There is an unconventional revolution going on in the oil business. BP recently released its 2011 statistical review of world energy and had this to say about global oil production:
Annual global oil production increased by 1.1 million b/d, or 1.3%. Virtually all of the net growth was in OPEC, with large increases in Saudi Arabia (+1.2 million b/d), the UAE, Kuwait and Iraq more than offsetting a loss of Libyan supply (-1.2 million b/d). Output reached record levels in Saudi Arabia, the UAE and Qatar. Non-OPEC output was broadly ﬂat, with increases in the US, Canada, Russia and Colombia offsetting continued declines in mature provinces such as the UK and Norway, as well as unexpected outages in a number of other countries. The US (+285,000 b/d) had the largest increase among non-OPEC producers for the third consecutive year. Driven by continued strong growth in onshore production of shale liquids, US output reached the highest level since 1998.
Yes, the United States had the largest increase in production year on year again. Five years ago with American oil production in a thirty year decline trend, very few people could have imagined that we would now be on the upswing or the third consecutive year.
And this upswing is no short term blip. It is the beginning of a long term trend that is made possible by technological advances that now allow oil trapped in tight rocks to be produced economically.
Last week Apache (APA) announced that it has quietly accumulated a very large land position in the Mississippi Lime play in Kansas and Nebraska. In total Apache has assembled 580,000 acres that have multiple stacked oil zones.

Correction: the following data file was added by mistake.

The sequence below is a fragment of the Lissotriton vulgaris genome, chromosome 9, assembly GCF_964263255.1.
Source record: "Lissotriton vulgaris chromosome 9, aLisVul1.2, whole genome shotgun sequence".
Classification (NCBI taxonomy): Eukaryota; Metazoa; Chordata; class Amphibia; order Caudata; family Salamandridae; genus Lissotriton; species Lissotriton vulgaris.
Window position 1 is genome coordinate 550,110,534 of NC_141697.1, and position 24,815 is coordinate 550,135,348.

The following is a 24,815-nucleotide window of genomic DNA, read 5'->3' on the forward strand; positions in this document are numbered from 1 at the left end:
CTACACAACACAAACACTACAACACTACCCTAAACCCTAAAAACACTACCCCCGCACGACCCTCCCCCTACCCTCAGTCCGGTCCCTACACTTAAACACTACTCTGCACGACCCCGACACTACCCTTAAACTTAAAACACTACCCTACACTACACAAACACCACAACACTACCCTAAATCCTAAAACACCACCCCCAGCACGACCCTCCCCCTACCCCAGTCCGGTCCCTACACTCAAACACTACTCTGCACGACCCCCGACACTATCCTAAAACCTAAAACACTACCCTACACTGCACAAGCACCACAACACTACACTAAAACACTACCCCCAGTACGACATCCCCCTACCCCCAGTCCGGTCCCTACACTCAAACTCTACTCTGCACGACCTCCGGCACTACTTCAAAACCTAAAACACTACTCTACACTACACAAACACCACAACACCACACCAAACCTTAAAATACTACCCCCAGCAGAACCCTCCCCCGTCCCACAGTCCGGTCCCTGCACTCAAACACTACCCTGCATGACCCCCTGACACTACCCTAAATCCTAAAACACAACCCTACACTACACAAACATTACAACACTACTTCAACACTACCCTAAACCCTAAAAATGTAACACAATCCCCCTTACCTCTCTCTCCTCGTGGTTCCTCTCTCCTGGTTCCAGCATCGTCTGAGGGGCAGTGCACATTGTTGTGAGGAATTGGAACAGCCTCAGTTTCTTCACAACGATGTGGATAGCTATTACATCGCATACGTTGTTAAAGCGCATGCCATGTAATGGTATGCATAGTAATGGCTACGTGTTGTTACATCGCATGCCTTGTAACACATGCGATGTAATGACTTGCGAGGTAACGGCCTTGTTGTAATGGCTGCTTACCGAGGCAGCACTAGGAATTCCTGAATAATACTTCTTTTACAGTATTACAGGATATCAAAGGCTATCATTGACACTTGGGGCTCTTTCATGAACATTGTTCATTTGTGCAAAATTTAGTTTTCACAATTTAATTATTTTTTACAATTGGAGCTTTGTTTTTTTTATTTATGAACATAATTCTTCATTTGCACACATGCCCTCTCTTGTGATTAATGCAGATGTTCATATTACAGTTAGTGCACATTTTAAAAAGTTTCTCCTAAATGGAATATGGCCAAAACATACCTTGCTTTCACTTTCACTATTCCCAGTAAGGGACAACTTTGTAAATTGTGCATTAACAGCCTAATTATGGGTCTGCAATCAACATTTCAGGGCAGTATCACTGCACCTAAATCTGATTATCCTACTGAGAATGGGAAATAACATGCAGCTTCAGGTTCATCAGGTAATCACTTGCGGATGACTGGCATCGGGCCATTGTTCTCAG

We had already been starting to hear quite a bit about the Mississippi Lime from companies like Sandridge Energy (SD) and Chespeake Energy (CHK). The news flow on the play continues as we learn that other companies like Apache and private player Petro River USA have also been quietly building up land positions.
Sandridge was the first company to really showcase the value of acreage in the Mississippi Lime as it monetized slices and slivers of the play. Sandridge has completed to following deals involving its Mississippi Lime acreage:
- Sandridge Mississippian Trust #1 brought in $334 million
- Sandridge Mississippian Trust #2 brought in $590 million
- Joint Venture with Atinum brought in $500 million
- Joint Venture with Repsol brought in $1 billion
- Sale of some SDT units brought in $52 million
In total Sandridge has sold 537,000 acres in the Mississippi Lime for proceeds of $2.48 billion.
Interestingly for Apache shareholders, that 537,000 acres is very similar in size to the position that Apache has amassed in the play, which means that the Apache acreage position is likely worth close to $3 billion.
For Apache which has a $30 billion plus market capitalization this amount of acreage which was bought at very low prices is a nice creation of value for shareholders. For the smaller players like Sandridge adding an acreage position of this size is a company maker.
The Mississippi Lime can now be added to the list of unconventional oil plays below which are making a big difference to domestic oil production:
It will be interesting to see how quickly domestic production can continue to ramp up and what if any impact it will have on global oil prices. One thing that is certain is that with American production increasing and consumption decreasing, reliance on OPEC is reduced.
The Mississippi Lime is going to keep that chart above moving up and to the right.